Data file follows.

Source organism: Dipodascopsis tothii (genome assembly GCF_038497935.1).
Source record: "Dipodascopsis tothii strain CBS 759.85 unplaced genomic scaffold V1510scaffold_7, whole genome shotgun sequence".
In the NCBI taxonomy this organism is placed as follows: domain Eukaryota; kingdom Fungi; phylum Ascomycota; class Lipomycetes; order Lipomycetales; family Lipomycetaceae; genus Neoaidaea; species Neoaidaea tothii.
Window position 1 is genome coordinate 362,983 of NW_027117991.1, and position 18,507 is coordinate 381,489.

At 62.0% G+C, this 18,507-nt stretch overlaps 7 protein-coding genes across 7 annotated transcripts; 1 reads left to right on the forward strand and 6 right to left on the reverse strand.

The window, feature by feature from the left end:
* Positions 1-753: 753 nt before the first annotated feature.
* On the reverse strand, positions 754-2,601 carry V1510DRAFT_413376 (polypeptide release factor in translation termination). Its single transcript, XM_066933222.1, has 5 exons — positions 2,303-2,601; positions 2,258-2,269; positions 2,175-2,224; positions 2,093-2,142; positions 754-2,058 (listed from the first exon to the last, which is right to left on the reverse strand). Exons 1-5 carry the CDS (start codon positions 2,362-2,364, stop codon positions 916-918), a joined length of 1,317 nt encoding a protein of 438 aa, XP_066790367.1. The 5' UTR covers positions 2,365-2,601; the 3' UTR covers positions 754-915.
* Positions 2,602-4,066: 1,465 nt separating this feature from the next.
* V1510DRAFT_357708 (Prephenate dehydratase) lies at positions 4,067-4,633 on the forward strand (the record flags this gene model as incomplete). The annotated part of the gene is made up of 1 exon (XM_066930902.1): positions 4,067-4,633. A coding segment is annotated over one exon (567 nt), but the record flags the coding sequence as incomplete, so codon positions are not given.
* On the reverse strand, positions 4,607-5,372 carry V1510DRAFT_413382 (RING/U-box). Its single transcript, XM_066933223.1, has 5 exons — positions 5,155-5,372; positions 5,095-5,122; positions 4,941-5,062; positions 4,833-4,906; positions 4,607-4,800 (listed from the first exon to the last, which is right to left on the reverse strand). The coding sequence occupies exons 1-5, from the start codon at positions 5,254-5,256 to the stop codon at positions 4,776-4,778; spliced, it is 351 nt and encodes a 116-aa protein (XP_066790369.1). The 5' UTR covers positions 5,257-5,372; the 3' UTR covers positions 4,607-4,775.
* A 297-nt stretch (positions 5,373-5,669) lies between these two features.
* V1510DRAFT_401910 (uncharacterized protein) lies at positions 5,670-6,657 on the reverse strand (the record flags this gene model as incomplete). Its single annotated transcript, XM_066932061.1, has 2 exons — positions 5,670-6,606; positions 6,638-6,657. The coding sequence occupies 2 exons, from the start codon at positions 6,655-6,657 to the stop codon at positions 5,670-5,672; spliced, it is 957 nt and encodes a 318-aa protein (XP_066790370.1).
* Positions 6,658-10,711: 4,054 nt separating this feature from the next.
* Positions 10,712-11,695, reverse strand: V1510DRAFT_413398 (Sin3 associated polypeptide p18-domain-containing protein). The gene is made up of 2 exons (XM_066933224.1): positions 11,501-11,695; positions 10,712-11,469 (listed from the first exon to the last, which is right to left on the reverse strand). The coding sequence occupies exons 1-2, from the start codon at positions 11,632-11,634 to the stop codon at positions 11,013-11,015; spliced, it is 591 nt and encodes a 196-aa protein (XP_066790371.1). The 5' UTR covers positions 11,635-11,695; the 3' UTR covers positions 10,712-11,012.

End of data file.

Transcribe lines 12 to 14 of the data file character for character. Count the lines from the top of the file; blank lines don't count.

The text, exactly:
* A 297-nt stretch (positions 5,373-5,669) lies between these two features.
* V1510DRAFT_401910 (uncharacterized protein) lies at positions 5,670-6,657 on the reverse strand (the record flags this gene model as incomplete). Its single annotated transcript, XM_066932061.1, has 2 exons — positions 5,670-6,606; positions 6,638-6,657. The coding sequence occupies 2 exons, from the start codon at positions 6,655-6,657 to the stop codon at positions 5,670-5,672; spliced, it is 957 nt and encodes a 318-aa protein (XP_066790370.1).
* Positions 6,658-10,711: 4,054 nt separating this feature from the next.